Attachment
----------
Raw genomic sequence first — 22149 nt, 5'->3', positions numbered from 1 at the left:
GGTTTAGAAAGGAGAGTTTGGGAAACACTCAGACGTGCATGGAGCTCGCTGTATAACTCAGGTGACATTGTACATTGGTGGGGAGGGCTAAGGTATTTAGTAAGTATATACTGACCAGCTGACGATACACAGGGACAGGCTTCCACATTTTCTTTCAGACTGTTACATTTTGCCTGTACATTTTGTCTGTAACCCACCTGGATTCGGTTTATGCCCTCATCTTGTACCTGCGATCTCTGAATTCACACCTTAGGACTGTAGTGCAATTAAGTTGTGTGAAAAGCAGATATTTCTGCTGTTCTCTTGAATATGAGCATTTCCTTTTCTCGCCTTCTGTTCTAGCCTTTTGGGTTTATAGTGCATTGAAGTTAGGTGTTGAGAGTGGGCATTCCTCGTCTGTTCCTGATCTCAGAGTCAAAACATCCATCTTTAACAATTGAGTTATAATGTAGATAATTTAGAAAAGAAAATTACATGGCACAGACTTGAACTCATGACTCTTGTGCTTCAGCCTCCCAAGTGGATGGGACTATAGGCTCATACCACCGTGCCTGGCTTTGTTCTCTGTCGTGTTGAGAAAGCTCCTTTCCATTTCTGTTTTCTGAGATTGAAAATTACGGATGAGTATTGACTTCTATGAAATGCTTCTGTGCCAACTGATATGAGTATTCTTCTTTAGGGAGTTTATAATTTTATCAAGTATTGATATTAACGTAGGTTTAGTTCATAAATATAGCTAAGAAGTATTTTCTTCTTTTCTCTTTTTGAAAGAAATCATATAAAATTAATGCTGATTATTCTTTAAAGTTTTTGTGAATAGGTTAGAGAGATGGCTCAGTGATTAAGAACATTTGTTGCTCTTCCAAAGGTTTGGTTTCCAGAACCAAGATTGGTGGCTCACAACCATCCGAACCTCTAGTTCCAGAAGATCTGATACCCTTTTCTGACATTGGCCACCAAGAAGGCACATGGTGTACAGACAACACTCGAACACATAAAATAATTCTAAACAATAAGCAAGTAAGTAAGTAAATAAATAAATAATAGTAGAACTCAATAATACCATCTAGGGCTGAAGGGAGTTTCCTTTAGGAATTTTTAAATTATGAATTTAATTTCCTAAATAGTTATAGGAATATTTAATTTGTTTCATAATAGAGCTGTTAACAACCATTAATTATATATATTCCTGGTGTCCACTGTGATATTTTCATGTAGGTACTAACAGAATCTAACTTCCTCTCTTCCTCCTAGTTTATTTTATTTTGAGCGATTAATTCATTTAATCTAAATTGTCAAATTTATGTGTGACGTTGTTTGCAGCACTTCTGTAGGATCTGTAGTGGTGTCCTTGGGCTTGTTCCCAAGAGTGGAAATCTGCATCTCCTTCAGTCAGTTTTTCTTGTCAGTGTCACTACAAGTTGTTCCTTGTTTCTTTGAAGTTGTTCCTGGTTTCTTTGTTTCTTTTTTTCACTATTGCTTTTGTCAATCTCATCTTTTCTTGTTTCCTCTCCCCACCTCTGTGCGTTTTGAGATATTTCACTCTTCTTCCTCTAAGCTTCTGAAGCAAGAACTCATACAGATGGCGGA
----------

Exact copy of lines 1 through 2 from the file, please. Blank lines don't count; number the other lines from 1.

Raw genomic sequence first — 22149 nt, 5'->3', positions numbered from 1 at the left:
GGTTTAGAAAGGAGAGTTTGGGAAACACTCAGACGTGCATGGAGCTCGCTGTATAACTCAGGTGACATTGTACATTGGTGGGGAGGGCTAAGGTATTTAGTAAGTATATACTGACCAGCTGACGATACACAGGGACAGGCTTCCACATTTTCTTTCAGACTGTTACATTTTGCCTGTACATTTTGTCTGTAACCCACCTGGATTCGGTTTATGCCCTCATCTTGTACCTGCGATCTCTGAATTCACACCTTAGGACTGTAGTGCAATTAAGTTGTGTGAAAAGCAGATATTTCTGCTGTTCTCTTGAATATGAGCATTTCCTTTTCTCGCCTTCTGTTCTAGCCTTTTGGGTTTATAGTGCATTGAAGTTAGGTGTTGAGAGTGGGCATTCCTCGTCTGTTCCTGATCTCAGAGTCAAAACATCCATCTTTAACAATTGAGTTATAATGTAGATAATTTAGAAAAGAAAATTACATGGCACAGACTTGAACTCATGACTCTTGTGCTTCAGCCTCCCAAGTGGATGGGACTATAGGCTCATACCACCGTGCCTGGCTTTGTTCTCTGTCGTGTTGAGAAAGCTCCTTTCCATTTCTGTTTTCTGAGATTGAAAATTACGGATGAGTATTGACTTCTATGAAATGCTTCTGTGCCAACTGATATGAGTATTCTTCTTTAGGGAGTTTATAATTTTATCAAGTATTGATATTAACGTAGGTTTAGTTCATAAATATAGCTAAGAAGTATTTTCTTCTTTTCTCTTTTTGAAAGAAATCATATAAAATTAATGCTGATTATTCTTTAAAGTTTTTGTGAATAGGTTAGAGAGATGGCTCAGTGATTAAGAACATTTGTTGCTCTTCCAAAGGTTTGGTTTCCAGAACCAAGATTGGTGGCTCACAACCATCCGAACCTCTAGTTCCAGAAGATCTGATACCCTTTTCTGACATTGGCCACCAAGAAGGCACATGGTGTACAGACAACACTCGAACACATAAAATAATTCTAAACAATAAGCAAGTAAGTAAGTAAATAAATAAATAATAGTAGAACTCAATAATACCATCTAGGGCTGAAGGGAGTTTCCTTTAGGAATTTTTAAATTATGAATTTAATTTCCTAAATAGTTATAGGAATATTTAATTTGTTTCATAATAGAGCTGTTAACAACCATTAATTATATATATTCCTGGTGTCCACTGTGATATTTTCATGTAGGTACTAACAGAATCTAACTTCCTCTCTTCCTCCTAGTTTATTTTATTTTGAGCGATTAATTCATTTAATCTAAATTGTCAAATTTATGTGTGACGTTGTTTGCAGCACTTCTGTAGGATCTGTAGTGGTGTCCTTGGGCTTGTTCCCAAGAGTGGAAATCTGCATCTCCTTCAGTCAGTTTTTCTTGTCAGTGTCACTACAAGTTGTTCCTTGTTTCTTTGAAGTTGTTCCTGGTTTCTTTGTTTCTTTTTTTCACTATTGCTTTTGTCAATCTCATCTTTTCTTGTTTCCTCTCCCCACCTCTGTGCGTTTTGAGATATTTCACTCTTCTTCCTCTAAGCTTCTGAAGCAAGAACTCATACAGATGGCGGA